The Drumeo P4 has three levels and four playing surfaces that are meant to simulate the various parts of a drum set: traditional gum rubber for the snare, neoprene for the high tom, a soft bouncy rubber for the floor tom, and a very hard surface that simulates a ride cymbal. The variety of sounds on the P4 gives it more of a performance aspect than other pads. You can get some really cool grooves going between all the surfaces and it starts to sound like its own percussion instrument. Drumeo claims different levels and surfaces encourages the practicing of movement and musicality, like on a drum set. The P4 is definitely unique and I had fun creating grooves, but as a practice pad I find most of the surfaces to be too hard and often just end up using the softer rubber surface alone. It was also the loudest pad of my test group due to its hard surfaces, and at almost 4 lbs for the 12″ pad, it’s not very portable.
Winner: Reflexx CP1
By a wide margin, I found the Reflexx CP1 WORKK surface to be the winner in this category, with the Reflexx FLEXX surface coming in second (along with the Prologix Blackout). Guy Licata, founder and CEO of Reflexx, told me that unlike the open-cell structure of the FLEXX and Blackout surfaces, the air pockets in the WORKK surface rubber are actually trapped in the substrate, making for a much smaller cell or air pocket (hence it’s “microcellular”) and offering “a completely different rebound profile” than any other practice pad. I found the WORKK surface transmitted less shock to the stick — and thus I had less hand fatigue — due to its specific density (in other words, I could hit it hard and it would absorb the impact), and I believe Reflexx’s claim that, as such, it engages and develops less articulated muscle groups in the hand. The Reflexx WORKK surface is truly unique and is surely why I see their pad everywhere on social media these days in pics from so many of my favorite drummers (Anika Nilles, Mike Johnston, and Mark Guiliana, to name just a few).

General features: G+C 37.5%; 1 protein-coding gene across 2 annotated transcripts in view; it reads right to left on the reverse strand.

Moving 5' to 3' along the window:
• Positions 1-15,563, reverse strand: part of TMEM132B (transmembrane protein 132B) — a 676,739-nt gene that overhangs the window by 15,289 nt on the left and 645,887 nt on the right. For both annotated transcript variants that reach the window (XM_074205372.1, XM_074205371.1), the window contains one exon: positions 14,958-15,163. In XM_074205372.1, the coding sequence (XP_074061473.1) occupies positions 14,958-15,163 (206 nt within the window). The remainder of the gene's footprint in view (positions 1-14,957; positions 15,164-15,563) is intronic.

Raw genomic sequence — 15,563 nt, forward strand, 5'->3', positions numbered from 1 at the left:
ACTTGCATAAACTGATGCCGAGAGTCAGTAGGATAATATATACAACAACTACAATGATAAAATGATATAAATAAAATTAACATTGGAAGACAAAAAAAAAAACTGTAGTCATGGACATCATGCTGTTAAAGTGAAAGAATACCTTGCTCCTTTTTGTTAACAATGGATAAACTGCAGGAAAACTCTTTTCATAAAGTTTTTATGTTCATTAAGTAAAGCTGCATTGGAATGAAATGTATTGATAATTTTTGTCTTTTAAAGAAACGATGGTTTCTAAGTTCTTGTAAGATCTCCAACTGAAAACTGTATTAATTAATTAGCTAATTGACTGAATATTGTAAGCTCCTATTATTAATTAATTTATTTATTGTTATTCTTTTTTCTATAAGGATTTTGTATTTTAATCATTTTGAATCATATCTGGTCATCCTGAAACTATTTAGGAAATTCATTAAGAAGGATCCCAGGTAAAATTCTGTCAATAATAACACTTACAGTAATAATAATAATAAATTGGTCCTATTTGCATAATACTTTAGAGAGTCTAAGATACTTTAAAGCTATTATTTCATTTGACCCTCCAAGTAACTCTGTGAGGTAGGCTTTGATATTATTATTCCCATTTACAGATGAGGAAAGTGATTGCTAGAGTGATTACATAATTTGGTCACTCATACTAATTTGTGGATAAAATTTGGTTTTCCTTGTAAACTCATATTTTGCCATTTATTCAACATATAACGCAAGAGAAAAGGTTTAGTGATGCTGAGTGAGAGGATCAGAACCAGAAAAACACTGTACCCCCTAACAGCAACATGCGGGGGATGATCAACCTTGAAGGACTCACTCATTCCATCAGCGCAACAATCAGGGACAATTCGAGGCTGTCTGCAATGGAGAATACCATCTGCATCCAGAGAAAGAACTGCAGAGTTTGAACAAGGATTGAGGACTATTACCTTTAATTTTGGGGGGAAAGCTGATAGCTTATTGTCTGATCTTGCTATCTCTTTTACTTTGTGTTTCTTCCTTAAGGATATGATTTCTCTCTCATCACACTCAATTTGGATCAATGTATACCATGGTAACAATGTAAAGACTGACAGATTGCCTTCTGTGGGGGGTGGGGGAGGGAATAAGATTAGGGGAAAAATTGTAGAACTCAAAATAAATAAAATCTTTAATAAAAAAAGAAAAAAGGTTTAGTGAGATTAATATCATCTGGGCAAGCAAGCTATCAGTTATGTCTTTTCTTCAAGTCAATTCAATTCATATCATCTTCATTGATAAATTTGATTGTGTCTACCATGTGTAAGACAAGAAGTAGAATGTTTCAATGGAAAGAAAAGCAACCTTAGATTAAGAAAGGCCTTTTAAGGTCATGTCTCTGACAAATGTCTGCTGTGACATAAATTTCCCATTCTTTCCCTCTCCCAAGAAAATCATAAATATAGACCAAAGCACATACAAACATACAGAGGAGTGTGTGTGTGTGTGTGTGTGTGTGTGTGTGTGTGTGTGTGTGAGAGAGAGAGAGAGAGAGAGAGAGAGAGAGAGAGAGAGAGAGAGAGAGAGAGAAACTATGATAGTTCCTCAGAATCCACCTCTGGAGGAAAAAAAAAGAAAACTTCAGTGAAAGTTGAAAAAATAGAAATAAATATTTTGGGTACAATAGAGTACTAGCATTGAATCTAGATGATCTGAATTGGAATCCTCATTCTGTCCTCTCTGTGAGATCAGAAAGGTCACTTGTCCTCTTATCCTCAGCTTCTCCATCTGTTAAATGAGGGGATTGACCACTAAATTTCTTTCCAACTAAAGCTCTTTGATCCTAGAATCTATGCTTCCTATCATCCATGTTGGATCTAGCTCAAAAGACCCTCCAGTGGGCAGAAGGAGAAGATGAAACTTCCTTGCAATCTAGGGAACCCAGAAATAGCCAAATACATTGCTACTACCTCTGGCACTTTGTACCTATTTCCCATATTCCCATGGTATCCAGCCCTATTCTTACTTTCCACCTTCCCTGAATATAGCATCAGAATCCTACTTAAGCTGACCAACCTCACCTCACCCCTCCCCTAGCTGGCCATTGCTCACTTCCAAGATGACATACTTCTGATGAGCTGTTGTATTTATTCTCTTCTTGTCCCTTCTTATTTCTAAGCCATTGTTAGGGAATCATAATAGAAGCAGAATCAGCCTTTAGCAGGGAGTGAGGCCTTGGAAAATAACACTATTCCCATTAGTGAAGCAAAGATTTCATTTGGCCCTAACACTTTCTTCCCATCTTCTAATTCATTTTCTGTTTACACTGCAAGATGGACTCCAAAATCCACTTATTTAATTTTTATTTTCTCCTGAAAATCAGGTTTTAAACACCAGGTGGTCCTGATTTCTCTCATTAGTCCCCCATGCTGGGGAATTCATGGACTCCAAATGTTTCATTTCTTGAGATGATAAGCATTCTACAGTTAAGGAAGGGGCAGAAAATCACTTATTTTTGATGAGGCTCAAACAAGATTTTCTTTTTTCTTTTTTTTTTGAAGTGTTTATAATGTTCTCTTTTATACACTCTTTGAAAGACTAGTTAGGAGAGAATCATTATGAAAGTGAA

Best for a Beginner
Winner: Evans RealFeel
The two-sided Evans RealFeel is one of the most popular and ubiquitous practice pads in the world. It features a natural gum rubber playing surface and comes in both 6″ and 12″ models. Compared to other pads I tested, it’s on the harder/louder end of the spectrum, and the 12″ version is heavy at 3.5 pounds. But it’s the standard pad of choice for good reason: It has a large octagonal playing surface, good rebound (but not too bouncy), a harder opposite side for more of a workout, and it’s well built and durable. These features make the RealFeel the best pad for starting a sticking practice, and I suggest to all my beginning students it be one of their first drum-related purchases.
Winners: Aquarian Super-Pad and Reflexx CP1
My priorities in a practice pad are low volume, portability, and a realistic feel. That said, I’m now adding to that list the “workout” factor of the extreme resistance pads. Given these specific criteria, my overall winners for this shootout are the Aquarian Super-Pad and the Reflexx CP1.
The 14″ Aquarian Super-Pad fits snugly inside the rim of my snare and is thin enough that I don’t need to adjust the height of my snare stand or have the pad on its own stand. It’s extremely light, which makes it not only good for travel but also easy to just lean up against my floor tom and grab when I’m ready to do sticking work during a practice session. It’s also one of the quietest pads, being just above the extreme resistance surfaces in volume level. Lastly, it’s got one of the most realistic feels to my actual snare, the only other pads coming close in that category being the Prologix Blue Lightning and Red Storm.
Given how much I’ve come to appreciate the workout the softer pads offer, in this category the high-resistance Reflexx CP1 is really in a class by itself. The WORKK surface is totally different from any other pad on the market and offers a unique feel along with an intense workout. The CP1 is also well-built, fairly small and portable (10″), and comes with a nylon carrying bag. It’s a definite winner for me, and I look forward to many future practice sessions with it!
JJ Jones is a Berklee trained, internationally-touring drummer and educator. She has played with folk-pop darlings Girlyman, comedian Margaret Cho, Egyptian revolutionary Ramy Essam, and LA’s riot-pop band WASI, among many others. JJ is the founder of EmpowerDrumming.com, the only drum education company in the world exclusively for women.